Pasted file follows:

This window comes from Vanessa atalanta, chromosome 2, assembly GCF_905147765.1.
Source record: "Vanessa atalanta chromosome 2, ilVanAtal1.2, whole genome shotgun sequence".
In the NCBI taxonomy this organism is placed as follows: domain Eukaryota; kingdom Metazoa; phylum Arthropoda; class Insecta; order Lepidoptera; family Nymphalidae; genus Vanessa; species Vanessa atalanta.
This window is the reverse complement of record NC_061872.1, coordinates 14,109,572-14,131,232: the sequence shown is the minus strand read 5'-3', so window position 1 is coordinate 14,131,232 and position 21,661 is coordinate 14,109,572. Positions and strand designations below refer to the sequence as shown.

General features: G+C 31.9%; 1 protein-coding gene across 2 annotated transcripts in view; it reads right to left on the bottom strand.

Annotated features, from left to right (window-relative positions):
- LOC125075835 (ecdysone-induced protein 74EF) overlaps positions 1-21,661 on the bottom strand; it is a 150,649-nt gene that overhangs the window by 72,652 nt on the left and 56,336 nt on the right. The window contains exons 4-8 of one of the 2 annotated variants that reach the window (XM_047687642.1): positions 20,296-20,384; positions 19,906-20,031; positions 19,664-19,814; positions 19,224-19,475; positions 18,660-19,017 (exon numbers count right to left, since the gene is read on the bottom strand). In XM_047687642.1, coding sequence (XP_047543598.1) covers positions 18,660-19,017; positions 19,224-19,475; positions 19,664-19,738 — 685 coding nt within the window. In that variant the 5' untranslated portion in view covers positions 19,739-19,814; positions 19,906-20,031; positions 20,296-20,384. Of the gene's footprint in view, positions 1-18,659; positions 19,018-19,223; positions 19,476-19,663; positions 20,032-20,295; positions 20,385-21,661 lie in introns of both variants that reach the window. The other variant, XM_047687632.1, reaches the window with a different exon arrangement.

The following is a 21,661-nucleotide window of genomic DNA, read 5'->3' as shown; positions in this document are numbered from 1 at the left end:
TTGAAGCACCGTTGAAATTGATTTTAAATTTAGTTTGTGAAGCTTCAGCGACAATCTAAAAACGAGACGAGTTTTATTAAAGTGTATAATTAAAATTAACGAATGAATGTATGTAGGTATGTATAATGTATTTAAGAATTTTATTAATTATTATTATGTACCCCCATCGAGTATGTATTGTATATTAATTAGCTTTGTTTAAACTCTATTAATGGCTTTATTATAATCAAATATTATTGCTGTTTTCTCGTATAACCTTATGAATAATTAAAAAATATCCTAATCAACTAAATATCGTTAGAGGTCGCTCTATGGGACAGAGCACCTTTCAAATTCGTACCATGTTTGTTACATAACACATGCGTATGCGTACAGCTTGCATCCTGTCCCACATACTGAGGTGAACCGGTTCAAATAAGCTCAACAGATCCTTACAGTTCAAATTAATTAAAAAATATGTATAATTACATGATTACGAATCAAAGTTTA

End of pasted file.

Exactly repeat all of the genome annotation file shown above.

This window comes from Vanessa atalanta, chromosome 2, assembly GCF_905147765.1.
Source record: "Vanessa atalanta chromosome 2, ilVanAtal1.2, whole genome shotgun sequence".
In the NCBI taxonomy this organism is placed as follows: domain Eukaryota; kingdom Metazoa; phylum Arthropoda; class Insecta; order Lepidoptera; family Nymphalidae; genus Vanessa; species Vanessa atalanta.
This window is the reverse complement of record NC_061872.1, coordinates 14,109,572-14,131,232: the sequence shown is the minus strand read 5'-3', so window position 1 is coordinate 14,131,232 and position 21,661 is coordinate 14,109,572. Positions and strand designations below refer to the sequence as shown.

General features: G+C 31.9%; 1 protein-coding gene across 2 annotated transcripts in view; it reads right to left on the bottom strand.

Annotated features, from left to right (window-relative positions):
- LOC125075835 (ecdysone-induced protein 74EF) overlaps positions 1-21,661 on the bottom strand; it is a 150,649-nt gene that overhangs the window by 72,652 nt on the left and 56,336 nt on the right. The window contains exons 4-8 of one of the 2 annotated variants that reach the window (XM_047687642.1): positions 20,296-20,384; positions 19,906-20,031; positions 19,664-19,814; positions 19,224-19,475; positions 18,660-19,017 (exon numbers count right to left, since the gene is read on the bottom strand). In XM_047687642.1, coding sequence (XP_047543598.1) covers positions 18,660-19,017; positions 19,224-19,475; positions 19,664-19,738 — 685 coding nt within the window. In that variant the 5' untranslated portion in view covers positions 19,739-19,814; positions 19,906-20,031; positions 20,296-20,384. Of the gene's footprint in view, positions 1-18,659; positions 19,018-19,223; positions 19,476-19,663; positions 20,032-20,295; positions 20,385-21,661 lie in introns of both variants that reach the window. The other variant, XM_047687632.1, reaches the window with a different exon arrangement.

The following is a 21,661-nucleotide window of genomic DNA, read 5'->3' as shown; positions in this document are numbered from 1 at the left end:
TTGAAGCACCGTTGAAATTGATTTTAAATTTAGTTTGTGAAGCTTCAGCGACAATCTAAAAACGAGACGAGTTTTATTAAAGTGTATAATTAAAATTAACGAATGAATGTATGTAGGTATGTATAATGTATTTAAGAATTTTATTAATTATTATTATGTACCCCCATCGAGTATGTATTGTATATTAATTAGCTTTGTTTAAACTCTATTAATGGCTTTATTATAATCAAATATTATTGCTGTTTTCTCGTATAACCTTATGAATAATTAAAAAATATCCTAATCAACTAAATATCGTTAGAGGTCGCTCTATGGGACAGAGCACCTTTCAAATTCGTACCATGTTTGTTACATAACACATGCGTATGCGTACAGCTTGCATCCTGTCCCACATACTGAGGTGAACCGGTTCAAATAAGCTCAACAGATCCTTACAGTTCAAATTAATTAAAAAATATGTATAATTACATGATTACGAATCAAAGTTTA